Skip to main content
eScholarship
Open Access Publications from the University of California

A 17O paramagnetic NMR study of Sm2O3, Eu2O3, and Sm/Eu-substituted CeO2.

  • Author(s): Hope, Michael A
  • Halat, David M
  • Lee, Jeongjae
  • Grey, Clare P
  • et al.
Abstract

Paramagnetic solid-state NMR of lanthanide (Ln) containing materials can be challenging due to the high electron spin states possible for the Ln f electrons, which result in large paramagnetic shifts, and these difficulties are compounded for 17O due to the low natural abundance and quadrupolar character. In this work, we present examples of 17O NMR experiments for lanthanide oxides and strategies to overcome these difficulties. In particular, we record and assign the 17O NMR spectra of monoclinic Sm2O3 and Eu2O3 for the first time, as well as performing density functional theory (DFT) calculations to gain further insight into the spectra. The temperature dependence of the Sm3+ and Eu3+ magnetic susceptibilities are investigated by measuring the 17O shift of the cubic sesquioxides over a wide temperature range, which reveal non-Curie temperature dependence due to the presence of low-lying electronic states. This behaviour is reproduced by calculating the electron spin as a function of temperature, yielding shifts which agree well with the experimental values. Using the understanding of the magnetic behaviour gained from the sesquioxides, we then explore the local oxygen environments in 15 at% Sm- and Eu-substituted CeO2, with the 17O NMR spectrum exhibiting signals due to environments with zero, one and two nearest neighbour Ln ions, as well as further splitting due to oxygen vacancies. Finally, we extract an activation energy for oxygen vacancy motion in these systems of 0.35 ± 0.02 eV from the Arrhenius temperature dependence of the 17O T1 relaxation constants, which is found to be independent of the Ln ion within error. The relation of this activation energy to literature values for oxygen diffusion in Ln-substituted CeO2 is discussed to infer mechanistic information which can be applied to further develop these materials as solid-state oxide-ion conductors.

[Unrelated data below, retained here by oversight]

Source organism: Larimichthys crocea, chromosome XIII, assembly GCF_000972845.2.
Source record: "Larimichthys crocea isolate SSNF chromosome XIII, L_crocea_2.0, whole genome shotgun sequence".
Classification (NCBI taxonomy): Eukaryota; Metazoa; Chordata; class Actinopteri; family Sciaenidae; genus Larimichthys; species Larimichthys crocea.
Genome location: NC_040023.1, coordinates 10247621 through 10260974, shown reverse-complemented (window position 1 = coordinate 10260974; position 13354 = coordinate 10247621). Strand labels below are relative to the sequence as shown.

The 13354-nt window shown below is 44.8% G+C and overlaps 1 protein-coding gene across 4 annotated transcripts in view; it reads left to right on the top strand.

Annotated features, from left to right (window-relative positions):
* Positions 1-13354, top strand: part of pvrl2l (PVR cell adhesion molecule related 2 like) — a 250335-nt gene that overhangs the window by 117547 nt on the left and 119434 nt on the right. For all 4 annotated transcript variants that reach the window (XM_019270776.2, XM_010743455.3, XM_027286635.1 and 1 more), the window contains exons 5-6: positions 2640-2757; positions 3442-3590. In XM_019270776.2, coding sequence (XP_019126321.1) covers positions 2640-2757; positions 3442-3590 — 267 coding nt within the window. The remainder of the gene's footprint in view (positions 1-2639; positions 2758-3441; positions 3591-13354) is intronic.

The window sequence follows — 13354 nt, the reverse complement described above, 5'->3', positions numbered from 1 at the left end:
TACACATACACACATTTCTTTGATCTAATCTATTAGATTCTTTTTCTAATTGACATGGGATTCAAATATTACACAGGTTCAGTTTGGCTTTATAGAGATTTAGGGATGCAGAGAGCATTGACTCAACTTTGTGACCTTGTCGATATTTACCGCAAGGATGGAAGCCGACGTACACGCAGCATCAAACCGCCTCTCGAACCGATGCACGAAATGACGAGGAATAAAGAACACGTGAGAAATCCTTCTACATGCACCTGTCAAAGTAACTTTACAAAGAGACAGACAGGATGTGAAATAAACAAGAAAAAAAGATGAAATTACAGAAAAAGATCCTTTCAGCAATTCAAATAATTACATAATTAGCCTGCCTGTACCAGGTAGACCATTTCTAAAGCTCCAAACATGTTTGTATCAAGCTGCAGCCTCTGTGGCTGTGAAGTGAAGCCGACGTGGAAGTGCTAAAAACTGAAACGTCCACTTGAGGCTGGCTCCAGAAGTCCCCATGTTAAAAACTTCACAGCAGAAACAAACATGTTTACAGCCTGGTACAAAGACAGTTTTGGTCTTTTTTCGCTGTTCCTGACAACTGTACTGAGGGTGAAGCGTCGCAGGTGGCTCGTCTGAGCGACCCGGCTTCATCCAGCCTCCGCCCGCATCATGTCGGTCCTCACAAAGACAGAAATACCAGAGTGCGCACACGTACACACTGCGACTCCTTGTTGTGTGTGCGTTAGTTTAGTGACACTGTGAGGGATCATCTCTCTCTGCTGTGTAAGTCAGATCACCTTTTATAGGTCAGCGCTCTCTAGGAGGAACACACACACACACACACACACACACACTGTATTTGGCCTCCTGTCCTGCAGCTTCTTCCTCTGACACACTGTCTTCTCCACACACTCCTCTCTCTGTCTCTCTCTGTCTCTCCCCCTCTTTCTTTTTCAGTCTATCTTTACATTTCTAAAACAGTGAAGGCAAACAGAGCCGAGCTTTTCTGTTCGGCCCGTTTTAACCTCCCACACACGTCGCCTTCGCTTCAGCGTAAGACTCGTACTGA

Main Content
Current View